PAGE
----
It was a strange message for a bumper sticker: “Leave your organs here; G-d knows you don’t need them in heaven.” But when Jennifer Rothstein read it years ago on the back of a passing car, a seed was planted. She signed up to become an organ donor—a situation she hoped would not occur for a long time. Jennifer, a mother and teacher from Cherry Hill, New Jersey, recalls. Her assumption was overturned, however, when she received an email from a woman seeking a kidney donor with type O negative blood. (O negative, Jennifer’s blood type, is the universal type that can be given to any recipient, no matter what blood type he or she has).
The person in need was a 13-yearold Jewish girl from Brooklyn named Sofia Manfredi. “I saw it and I thought, ‘You know, I should see… What does Hashem want from me?…If this is what [He] wants, He’ll make it a match.’” Jennifer’s husband thought the idea was “ridiculous.” But Jennifer countered his opposition with an ironclad argument: “What if it was your child who was in need of a kidney?” Finally, with her husband’s blessing, the testing process began.
The test results surprised even the hospital staff. Not only was Jennifer a blood-type match, but she perfectly fit the other six criteria required for her to donate—something that does not necessarily occur even with a sibling. Jennifer recalls with a laugh, “I knew it must have been a good match when I saw that the director of New York Presbyterian was calling me on the phone.” The hospital invited Jennifer up to New York for a full day of further testing to ensure that she was in good health. Thankfully, there were no problems, and the date for the surgery was set. Throughout the process, it didn’t occur to Jennifer to be afraid. “It was such a good match,” she explains. “I definitely knew it was from Hashem… I felt all along, if this is what Hashem wants, He’ll make it work.” And indeed it did.
After Jennifer’s kidney was removed and implanted in the recipient, it began working immediately. As for Jennifer, she healed quickly from the surgery and had no side effects. On all counts, Jennifer says, it was a wonderful experience. She and Sofia still keep in touch, and Sofia recently invited Jennifer to her sixteenth birthday celebration. After such an incredible act of chesed, Jennifer would have been justified in resting on her laurels for a bit. But when another opportunity to help came her way, she jumped at it. When Jennifer was nine, her mother passed away.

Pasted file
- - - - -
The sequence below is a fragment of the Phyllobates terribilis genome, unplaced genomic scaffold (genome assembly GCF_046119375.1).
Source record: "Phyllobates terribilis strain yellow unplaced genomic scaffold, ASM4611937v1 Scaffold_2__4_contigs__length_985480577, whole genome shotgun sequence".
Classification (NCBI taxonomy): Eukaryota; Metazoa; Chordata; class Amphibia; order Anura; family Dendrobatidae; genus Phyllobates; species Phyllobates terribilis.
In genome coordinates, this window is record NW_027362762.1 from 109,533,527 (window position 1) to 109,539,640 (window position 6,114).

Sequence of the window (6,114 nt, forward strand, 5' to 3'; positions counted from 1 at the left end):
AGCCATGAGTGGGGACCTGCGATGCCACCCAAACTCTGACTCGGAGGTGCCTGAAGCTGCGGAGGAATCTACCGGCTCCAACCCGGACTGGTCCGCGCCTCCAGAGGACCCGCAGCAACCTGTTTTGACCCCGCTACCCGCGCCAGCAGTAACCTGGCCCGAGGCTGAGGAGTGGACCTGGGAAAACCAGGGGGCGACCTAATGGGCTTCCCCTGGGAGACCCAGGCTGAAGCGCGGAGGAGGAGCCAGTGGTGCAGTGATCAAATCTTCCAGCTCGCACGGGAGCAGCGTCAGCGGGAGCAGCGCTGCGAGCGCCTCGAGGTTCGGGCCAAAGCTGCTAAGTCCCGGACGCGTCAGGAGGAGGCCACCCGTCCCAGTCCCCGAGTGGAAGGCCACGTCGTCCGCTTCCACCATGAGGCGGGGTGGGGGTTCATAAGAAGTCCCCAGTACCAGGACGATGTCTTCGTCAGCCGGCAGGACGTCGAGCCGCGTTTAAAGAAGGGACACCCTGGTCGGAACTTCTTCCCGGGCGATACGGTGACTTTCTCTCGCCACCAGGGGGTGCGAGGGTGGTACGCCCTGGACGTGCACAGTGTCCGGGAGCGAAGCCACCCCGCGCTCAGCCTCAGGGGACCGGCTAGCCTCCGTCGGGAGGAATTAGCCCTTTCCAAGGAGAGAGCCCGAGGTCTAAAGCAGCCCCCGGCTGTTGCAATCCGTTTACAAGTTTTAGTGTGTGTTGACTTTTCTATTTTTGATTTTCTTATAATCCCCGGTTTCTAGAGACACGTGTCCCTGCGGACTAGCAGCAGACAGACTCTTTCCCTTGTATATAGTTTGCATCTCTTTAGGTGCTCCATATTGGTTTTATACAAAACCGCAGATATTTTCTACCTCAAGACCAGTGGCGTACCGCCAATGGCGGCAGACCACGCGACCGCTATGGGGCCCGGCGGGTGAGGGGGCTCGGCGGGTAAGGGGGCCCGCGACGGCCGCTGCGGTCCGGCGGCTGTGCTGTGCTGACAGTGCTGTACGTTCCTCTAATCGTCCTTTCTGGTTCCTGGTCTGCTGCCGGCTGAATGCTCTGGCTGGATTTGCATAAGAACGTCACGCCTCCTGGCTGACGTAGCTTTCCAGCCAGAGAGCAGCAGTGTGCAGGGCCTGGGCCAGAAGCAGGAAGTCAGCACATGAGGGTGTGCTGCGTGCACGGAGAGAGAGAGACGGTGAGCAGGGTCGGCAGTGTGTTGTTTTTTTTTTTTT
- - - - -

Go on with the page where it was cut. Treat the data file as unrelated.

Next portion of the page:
As she puts it, things at home were “complicated,” and at the age of 13 Jennifer went into foster care, an experience that had a deep impact on her life. Not long after her surgery, one of Jennifer’s colleagues lost his sister, a young woman with two daughters ages nine and five. The girls’ father was not in the picture, and they had no one to care for them. “I started thinking, ‘What’s going to happen with these girls?’… I had mentioned adoption to my husband before, and he always said, ‘I think we have enough on our plate.’ Aside from work and household responsibilities, the Rothsteins’ older son, Sam, has Asperger’s syndrome. She admits, “It’s only now, when he’s graduating high school and I am able to work more, that I feel like I’ve finally got a handle on things.”
But the evening Jennifer approached her husband about adopting the two girls, his response was unexpected. “He said, ‘Hmm…I’d have to think about that.’” Jennifer also spoke to her sons about it, and they were “completely supportive” of the idea. Jennifer reached out to her colleague and told him that she and her family would be happy to help his nieces in any way they could. Two days later she went to the funeral, met the girls, and “instantly fell in love” with them. “Again, it was one of those things that I felt strongly had come from Hashem,” Jennifer recalls. “I had that experience of losing my mother at nine, and that experience of being in foster care… I could totally relate in every way.” While their family of origin made longterm arrangements for them, the Rothsteins fostered the girls for two months.
When the girls came to their home, they had nothing but the clothes on their backs. The Cherry Hill community, having heard about their arrival, sent bags of clothes, toys, games and other supplies, and some community members even made anonymous donations through the rabbi to help pay for groceries and other expenses. “We were so blessed to have them for those two months,” says Jennifer, who devoted herself to them completely while working full-time, until they moved in permanently with their uncle. “I don’t want to make it sound like I’m totally selfish…[but] I got a lot out of it.” The girls now live with their uncle; they still attend the day school where Jennifer works, and she sees them often. Perhaps more incredible than her double acts of chesed is Jennifer’s perspective on them. “It’s not our world; it’s Hashem’s world,” she says. “We just do what He directs us to do, and He will take care of everything.”